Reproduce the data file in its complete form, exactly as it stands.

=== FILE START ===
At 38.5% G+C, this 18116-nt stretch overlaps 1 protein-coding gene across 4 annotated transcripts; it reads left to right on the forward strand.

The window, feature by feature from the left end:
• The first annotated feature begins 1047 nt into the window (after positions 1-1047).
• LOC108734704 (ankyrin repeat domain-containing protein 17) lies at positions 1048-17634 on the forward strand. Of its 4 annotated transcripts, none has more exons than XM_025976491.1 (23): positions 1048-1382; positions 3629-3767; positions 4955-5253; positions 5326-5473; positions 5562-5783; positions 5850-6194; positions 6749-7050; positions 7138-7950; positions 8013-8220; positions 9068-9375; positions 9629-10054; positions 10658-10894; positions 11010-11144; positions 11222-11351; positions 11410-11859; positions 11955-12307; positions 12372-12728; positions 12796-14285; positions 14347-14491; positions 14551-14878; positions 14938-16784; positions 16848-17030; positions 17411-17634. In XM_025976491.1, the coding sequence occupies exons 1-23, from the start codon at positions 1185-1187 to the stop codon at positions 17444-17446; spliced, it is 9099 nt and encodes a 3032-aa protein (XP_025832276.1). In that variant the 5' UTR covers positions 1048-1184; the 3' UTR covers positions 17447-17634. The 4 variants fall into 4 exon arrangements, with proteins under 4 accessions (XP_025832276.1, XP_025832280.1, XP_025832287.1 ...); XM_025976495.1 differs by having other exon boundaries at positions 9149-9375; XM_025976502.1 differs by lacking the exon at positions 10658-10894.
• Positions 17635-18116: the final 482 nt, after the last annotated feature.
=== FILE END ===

At 38.5% G+C, this 18116-nt stretch overlaps 1 protein-coding gene across 4 annotated transcripts; it reads left to right on the forward strand.

The window, feature by feature from the left end:
• The first annotated feature begins 1047 nt into the window (after positions 1-1047).
• LOC108734704 (ankyrin repeat domain-containing protein 17) lies at positions 1048-17634 on the forward strand. Of its 4 annotated transcripts, none has more exons than XM_025976491.1 (23): positions 1048-1382; positions 3629-3767; positions 4955-5253; positions 5326-5473; positions 5562-5783; positions 5850-6194; positions 6749-7050; positions 7138-7950; positions 8013-8220; positions 9068-9375; positions 9629-10054; positions 10658-10894; positions 11010-11144; positions 11222-11351; positions 11410-11859; positions 11955-12307; positions 12372-12728; positions 12796-14285; positions 14347-14491; positions 14551-14878; positions 14938-16784; positions 16848-17030; positions 17411-17634. In XM_025976491.1, the coding sequence occupies exons 1-23, from the start codon at positions 1185-1187 to the stop codon at positions 17444-17446; spliced, it is 9099 nt and encodes a 3032-aa protein (XP_025832276.1). In that variant the 5' UTR covers positions 1048-1184; the 3' UTR covers positions 17447-17634. The 4 variants fall into 4 exon arrangements, with proteins under 4 accessions (XP_025832276.1, XP_025832280.1, XP_025832287.1 ...); XM_025976495.1 differs by having other exon boundaries at positions 9149-9375; XM_025976502.1 differs by lacking the exon at positions 10658-10894.
• Positions 17635-18116: the final 482 nt, after the last annotated feature.